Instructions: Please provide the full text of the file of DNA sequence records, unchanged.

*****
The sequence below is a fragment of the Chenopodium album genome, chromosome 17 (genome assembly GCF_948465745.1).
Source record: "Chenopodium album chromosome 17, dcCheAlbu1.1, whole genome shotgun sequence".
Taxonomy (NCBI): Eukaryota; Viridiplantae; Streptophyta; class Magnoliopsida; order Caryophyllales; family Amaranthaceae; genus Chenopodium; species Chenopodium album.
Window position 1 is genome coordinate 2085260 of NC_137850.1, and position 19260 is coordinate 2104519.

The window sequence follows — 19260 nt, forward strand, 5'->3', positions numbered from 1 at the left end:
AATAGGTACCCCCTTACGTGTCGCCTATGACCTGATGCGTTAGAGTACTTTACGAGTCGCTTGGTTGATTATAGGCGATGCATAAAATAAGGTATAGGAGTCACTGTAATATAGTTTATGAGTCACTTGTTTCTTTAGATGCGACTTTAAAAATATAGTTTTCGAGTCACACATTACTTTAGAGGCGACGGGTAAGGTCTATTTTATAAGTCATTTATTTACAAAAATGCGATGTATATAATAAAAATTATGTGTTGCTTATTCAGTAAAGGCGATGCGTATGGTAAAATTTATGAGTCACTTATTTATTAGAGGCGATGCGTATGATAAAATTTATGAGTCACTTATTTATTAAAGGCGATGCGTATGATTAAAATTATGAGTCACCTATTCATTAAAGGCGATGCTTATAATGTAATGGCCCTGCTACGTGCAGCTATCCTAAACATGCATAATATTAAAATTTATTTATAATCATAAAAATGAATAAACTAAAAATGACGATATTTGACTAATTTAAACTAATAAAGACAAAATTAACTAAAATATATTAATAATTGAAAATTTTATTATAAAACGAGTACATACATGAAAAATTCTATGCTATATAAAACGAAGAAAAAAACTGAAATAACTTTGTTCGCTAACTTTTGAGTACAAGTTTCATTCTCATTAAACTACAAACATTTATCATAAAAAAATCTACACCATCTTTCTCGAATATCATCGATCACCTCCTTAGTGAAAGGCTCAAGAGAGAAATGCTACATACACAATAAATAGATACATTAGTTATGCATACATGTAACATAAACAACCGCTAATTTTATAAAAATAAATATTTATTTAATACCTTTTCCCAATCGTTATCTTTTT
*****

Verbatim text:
The sequence below is a fragment of the Chenopodium album genome, chromosome 17 (genome assembly GCF_948465745.1).
Source record: "Chenopodium album chromosome 17, dcCheAlbu1.1, whole genome shotgun sequence".
Taxonomy (NCBI): Eukaryota; Viridiplantae; Streptophyta; class Magnoliopsida; order Caryophyllales; family Amaranthaceae; genus Chenopodium; species Chenopodium album.
Window position 1 is genome coordinate 2085260 of NC_137850.1, and position 19260 is coordinate 2104519.

The window sequence follows — 19260 nt, forward strand, 5'->3', positions numbered from 1 at the left end:
AATAGGTACCCCCTTACGTGTCGCCTATGACCTGATGCGTTAGAGTACTTTACGAGTCGCTTGGTTGATTATAGGCGATGCATAAAATAAGGTATAGGAGTCACTGTAATATAGTTTATGAGTCACTTGTTTCTTTAGATGCGACTTTAAAAATATAGTTTTCGAGTCACACATTACTTTAGAGGCGACGGGTAAGGTCTATTTTATAAGTCATTTATTTACAAAAATGCGATGTATATAATAAAAATTATGTGTTGCTTATTCAGTAAAGGCGATGCGTATGGTAAAATTTATGAGTCACTTATTTATTAGAGGCGATGCGTATGATAAAATTTATGAGTCACTTATTTATTAAAGGCGATGCGTATGATTAAAATTATGAGTCACCTATTCATTAAAGGCGATGCTTATAATGTAATGGCCCTGCTACGTGCAGCTATCCTAAACATGCATAATATTAAAATTTATTTATAATCATAAAAATGAATAAACTAAAAATGACGATATTTGACTAATTTAAACTAATAAAGACAAAATTAACTAAAATATATTAATAATTGAAAATTTTATTATAAAACGAGTACATACATGAAAAATTCTATGCTATATAAAACGAAGAAAAAAACTGAAATAACTTTGTTCGCTAACTTTTGAGTACAAGTTTCATTCTCATTAAACTACAAACATTTATCATAAAAAAATCTACACCATCTTTCTCGAATATCATCGATCACCTCCTTAGTGAAAGGCTCAAGAGAGAAATGCTACATACACAATAAATAGATACATTAGTTATGCATACATGTAACATAAACAACCGCTAATTTTATAAAAATAAATATTTATTTAATACCTTTTCCCAATCGTTATCTTTTT